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Lease Strategies in Investment Sales

hen meeting with a property owner to discuss the sale of a property you should have a good practical knowledge related to established leases in the area. This includes the rents that are achieved in the local market. It is the rents and leases that underpin the performance of the asset as an investment. This knowledge will help you identify if the property is ‘lease attractive’ or ‘lease weak’ from the perspective of the buyer; it will affect your price, the target market, and the time on market.

The important point here is that for you to sell an investment property, you need to know the rents, how they work, and what should be the best rent structure for each property type in the prevailing market. Great rents and leases produce great investments and in turn produce better sales.

Given that leases and rents change with the business sentiment and economic environment, you are the real estate professional that can help the landlord with the best strategy for the long term. It does not really matter (within reason) what the start rent is on a lease, but rather its escalation over time should be the main focus in any new lease. That should be your strategic priority.

Rents are Unique

Rents are unique to the property type and the location, so even if you specialise on selling just industrial property it is very much the case that industrial property from suburb to suburb will vary in rent level, strategy, and type. You need to know how and why the changes occur. The more skilfully you can talk about that and package it to the client or the customer, the more professional you will be in the provision of commercial real estate services. When considering your competitive position that is what matters.


Rents can be gross or net by type and added to that will be the levels of outgoings that apply in each location. Outgoings in your property sale must be in parity to other properties in the location otherwise you will be trying to sell something that is different than everything else. Whilst that may be acceptable for your listing, you will have to identify why the outgoings are higher and why someone will want to buy a property like that.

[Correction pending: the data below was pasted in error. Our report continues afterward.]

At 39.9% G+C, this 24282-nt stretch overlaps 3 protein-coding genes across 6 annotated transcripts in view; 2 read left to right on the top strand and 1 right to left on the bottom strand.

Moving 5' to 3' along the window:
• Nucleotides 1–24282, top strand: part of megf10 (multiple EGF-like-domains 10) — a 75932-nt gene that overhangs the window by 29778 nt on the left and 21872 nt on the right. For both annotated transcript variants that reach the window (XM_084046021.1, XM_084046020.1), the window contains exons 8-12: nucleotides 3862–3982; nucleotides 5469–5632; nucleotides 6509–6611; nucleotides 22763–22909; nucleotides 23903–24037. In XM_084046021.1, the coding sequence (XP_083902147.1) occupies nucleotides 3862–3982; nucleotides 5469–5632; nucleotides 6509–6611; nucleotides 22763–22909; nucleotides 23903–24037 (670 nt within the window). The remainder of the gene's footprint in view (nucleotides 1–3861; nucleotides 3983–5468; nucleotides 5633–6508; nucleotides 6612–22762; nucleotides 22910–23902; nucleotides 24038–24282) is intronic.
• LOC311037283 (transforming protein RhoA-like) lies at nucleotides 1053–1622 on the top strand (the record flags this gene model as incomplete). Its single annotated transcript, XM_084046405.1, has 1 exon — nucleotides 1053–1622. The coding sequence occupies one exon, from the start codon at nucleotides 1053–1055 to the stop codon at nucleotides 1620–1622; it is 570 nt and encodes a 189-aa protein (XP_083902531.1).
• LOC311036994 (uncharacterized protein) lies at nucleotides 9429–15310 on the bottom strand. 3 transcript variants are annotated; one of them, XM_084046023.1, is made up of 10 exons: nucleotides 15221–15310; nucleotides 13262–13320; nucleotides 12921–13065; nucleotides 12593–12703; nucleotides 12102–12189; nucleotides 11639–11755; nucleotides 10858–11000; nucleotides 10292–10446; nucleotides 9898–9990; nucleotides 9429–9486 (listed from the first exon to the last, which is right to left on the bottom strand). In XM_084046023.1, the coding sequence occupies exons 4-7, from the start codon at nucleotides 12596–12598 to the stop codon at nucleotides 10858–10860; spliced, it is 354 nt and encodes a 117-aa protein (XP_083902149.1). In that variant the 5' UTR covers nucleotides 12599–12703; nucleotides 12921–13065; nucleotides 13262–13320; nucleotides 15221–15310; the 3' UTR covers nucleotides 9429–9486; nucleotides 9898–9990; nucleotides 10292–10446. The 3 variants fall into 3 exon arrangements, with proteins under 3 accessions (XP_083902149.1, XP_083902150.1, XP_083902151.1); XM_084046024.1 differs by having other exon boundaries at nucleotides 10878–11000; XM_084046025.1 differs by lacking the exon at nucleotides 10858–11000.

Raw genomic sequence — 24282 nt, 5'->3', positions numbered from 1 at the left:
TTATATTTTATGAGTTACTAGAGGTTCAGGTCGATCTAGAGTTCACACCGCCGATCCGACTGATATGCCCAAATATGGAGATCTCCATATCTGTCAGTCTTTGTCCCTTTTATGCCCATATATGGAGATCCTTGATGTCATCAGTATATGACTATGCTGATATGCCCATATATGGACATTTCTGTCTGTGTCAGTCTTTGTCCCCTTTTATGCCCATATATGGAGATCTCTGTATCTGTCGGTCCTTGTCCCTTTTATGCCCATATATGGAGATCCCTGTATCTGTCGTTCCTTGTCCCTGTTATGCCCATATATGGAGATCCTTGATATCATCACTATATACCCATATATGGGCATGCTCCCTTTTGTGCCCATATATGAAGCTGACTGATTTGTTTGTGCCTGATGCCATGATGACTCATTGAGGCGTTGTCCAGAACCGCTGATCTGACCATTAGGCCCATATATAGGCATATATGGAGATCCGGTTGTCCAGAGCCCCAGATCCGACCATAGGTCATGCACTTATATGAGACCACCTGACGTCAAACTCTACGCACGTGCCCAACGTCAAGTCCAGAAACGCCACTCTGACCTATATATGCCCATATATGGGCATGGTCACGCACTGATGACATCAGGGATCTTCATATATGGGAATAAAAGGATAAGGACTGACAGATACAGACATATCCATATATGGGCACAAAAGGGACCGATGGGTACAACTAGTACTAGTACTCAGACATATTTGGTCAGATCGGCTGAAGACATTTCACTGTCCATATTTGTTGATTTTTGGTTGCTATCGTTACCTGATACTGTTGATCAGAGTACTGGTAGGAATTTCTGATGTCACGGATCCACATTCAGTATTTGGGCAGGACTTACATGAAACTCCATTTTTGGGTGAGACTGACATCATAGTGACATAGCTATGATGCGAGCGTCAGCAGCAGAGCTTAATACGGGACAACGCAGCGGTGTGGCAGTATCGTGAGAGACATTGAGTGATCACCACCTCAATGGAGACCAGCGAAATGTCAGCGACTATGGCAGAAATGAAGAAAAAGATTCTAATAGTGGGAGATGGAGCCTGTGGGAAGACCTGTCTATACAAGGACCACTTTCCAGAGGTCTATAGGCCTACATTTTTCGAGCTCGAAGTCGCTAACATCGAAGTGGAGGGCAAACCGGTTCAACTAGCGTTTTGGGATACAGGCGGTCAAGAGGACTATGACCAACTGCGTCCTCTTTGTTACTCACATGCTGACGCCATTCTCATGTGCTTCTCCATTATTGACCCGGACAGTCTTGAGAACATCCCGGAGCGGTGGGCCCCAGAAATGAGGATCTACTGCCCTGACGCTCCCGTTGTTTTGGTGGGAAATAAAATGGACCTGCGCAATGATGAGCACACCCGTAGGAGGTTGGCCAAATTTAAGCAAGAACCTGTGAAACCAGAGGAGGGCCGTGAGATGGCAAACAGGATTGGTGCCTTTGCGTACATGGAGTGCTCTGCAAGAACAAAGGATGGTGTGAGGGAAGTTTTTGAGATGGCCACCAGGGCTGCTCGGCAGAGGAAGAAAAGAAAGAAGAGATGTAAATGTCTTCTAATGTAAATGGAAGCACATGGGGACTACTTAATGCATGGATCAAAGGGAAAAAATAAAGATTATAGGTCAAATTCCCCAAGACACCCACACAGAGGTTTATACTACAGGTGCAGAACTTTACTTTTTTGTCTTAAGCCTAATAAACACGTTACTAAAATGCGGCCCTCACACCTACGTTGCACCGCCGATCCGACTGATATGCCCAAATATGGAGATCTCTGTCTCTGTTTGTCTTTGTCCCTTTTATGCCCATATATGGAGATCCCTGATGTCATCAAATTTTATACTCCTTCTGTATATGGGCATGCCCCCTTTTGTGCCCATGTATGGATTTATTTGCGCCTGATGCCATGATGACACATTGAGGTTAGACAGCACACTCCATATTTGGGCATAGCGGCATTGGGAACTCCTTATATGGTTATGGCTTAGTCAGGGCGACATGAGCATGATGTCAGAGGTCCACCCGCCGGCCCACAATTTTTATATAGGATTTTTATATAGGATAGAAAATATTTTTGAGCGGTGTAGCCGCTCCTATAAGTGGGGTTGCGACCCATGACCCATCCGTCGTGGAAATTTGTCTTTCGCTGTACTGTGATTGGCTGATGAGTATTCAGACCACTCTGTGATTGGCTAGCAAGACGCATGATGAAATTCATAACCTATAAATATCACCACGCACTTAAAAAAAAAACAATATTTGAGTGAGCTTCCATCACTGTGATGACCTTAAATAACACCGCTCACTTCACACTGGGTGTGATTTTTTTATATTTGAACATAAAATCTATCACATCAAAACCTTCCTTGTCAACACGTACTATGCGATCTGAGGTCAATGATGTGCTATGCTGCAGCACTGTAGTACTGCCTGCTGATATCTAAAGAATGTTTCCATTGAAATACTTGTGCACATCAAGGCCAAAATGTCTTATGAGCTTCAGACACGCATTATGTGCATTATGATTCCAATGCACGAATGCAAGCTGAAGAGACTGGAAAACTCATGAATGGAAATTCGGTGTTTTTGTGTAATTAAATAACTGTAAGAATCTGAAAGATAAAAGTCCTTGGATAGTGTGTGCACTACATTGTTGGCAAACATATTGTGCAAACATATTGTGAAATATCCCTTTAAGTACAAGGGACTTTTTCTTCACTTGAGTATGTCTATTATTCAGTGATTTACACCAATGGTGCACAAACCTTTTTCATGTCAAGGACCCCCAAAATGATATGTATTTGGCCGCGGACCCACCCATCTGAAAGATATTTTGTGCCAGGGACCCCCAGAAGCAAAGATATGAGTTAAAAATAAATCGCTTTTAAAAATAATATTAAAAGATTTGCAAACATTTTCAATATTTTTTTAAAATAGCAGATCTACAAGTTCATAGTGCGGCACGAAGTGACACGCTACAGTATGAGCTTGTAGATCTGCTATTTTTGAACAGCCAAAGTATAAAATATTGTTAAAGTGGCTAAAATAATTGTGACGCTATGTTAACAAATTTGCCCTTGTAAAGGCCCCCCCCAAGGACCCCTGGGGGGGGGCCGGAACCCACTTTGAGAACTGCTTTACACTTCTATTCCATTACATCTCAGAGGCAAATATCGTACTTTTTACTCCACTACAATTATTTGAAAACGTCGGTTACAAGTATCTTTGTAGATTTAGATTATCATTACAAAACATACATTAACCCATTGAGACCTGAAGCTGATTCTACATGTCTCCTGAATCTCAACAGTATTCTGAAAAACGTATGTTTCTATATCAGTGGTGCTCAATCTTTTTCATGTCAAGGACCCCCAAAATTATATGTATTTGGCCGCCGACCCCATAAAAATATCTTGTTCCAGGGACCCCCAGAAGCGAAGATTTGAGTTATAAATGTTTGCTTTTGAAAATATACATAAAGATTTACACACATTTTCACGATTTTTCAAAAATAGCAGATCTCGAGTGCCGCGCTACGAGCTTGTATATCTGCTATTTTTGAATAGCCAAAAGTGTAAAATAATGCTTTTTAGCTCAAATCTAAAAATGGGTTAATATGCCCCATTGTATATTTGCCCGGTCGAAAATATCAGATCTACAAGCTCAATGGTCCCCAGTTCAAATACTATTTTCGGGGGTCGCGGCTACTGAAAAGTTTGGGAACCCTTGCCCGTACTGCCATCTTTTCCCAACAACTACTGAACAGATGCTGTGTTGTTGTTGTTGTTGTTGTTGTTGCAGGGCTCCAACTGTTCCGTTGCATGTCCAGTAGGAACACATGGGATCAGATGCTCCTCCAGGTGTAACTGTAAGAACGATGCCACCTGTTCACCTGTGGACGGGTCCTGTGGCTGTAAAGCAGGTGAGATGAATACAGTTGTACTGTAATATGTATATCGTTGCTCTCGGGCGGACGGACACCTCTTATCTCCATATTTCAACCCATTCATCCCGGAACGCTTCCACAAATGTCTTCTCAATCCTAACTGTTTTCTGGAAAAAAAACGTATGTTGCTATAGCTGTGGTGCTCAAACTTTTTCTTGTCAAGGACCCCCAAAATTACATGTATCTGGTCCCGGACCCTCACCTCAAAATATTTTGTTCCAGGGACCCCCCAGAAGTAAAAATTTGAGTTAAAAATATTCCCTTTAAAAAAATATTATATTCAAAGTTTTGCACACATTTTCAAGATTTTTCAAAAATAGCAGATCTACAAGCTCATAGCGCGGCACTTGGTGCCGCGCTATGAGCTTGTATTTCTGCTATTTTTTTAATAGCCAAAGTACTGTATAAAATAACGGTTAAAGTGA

The ‘golden rule’ here is that your market awareness on leasing is fundamental to your sales skills and value provided to landlords.

Some Rent Strategies

So let’s look at some rent definitions that you frequently come across.

‘Market rent’ is that rental determined by assessing a given tenancy and its location and with its size, and then comparing it to other similar tenancies. Care must be taken in locating other ‘market rents’ because they may have been established by alternate means such as CPI adjustment, Fixed % adjustment, Ratchet, or Cap and Collar. In that case they are not real market rents and are not useful in any rent comparison. – True market rent comparisons are generally not to be restricted or enhanced by Ratchet clauses (this stops the rent falling), or Cap and Collar limitations (this stops the rent rising too far or falling too far). These mechanisms do commonly exist in Commercial and Industrial type leases and tenancies. They are sometimes restricted by legislation in application in retail lease situations. Make sure you know your local legislation in that regard so that the lease rent escalation method is legal.

‘Base rents’ are sometimes used as a ‘floor’ rent below which the tenants rent would not fall. This gives some stability to the Landlords cash flow in a new lease occupation. In a new retail property development with unstable or growing levels of trade, this is a useful tool. A lease with a ‘Base rent’ is usually enhanced with a turnover rental provision or clause, so that the success of the tenants business and sales will lift the rent level. – This ‘turnover’ is structured by some calculation from the tenants monthly trade such as: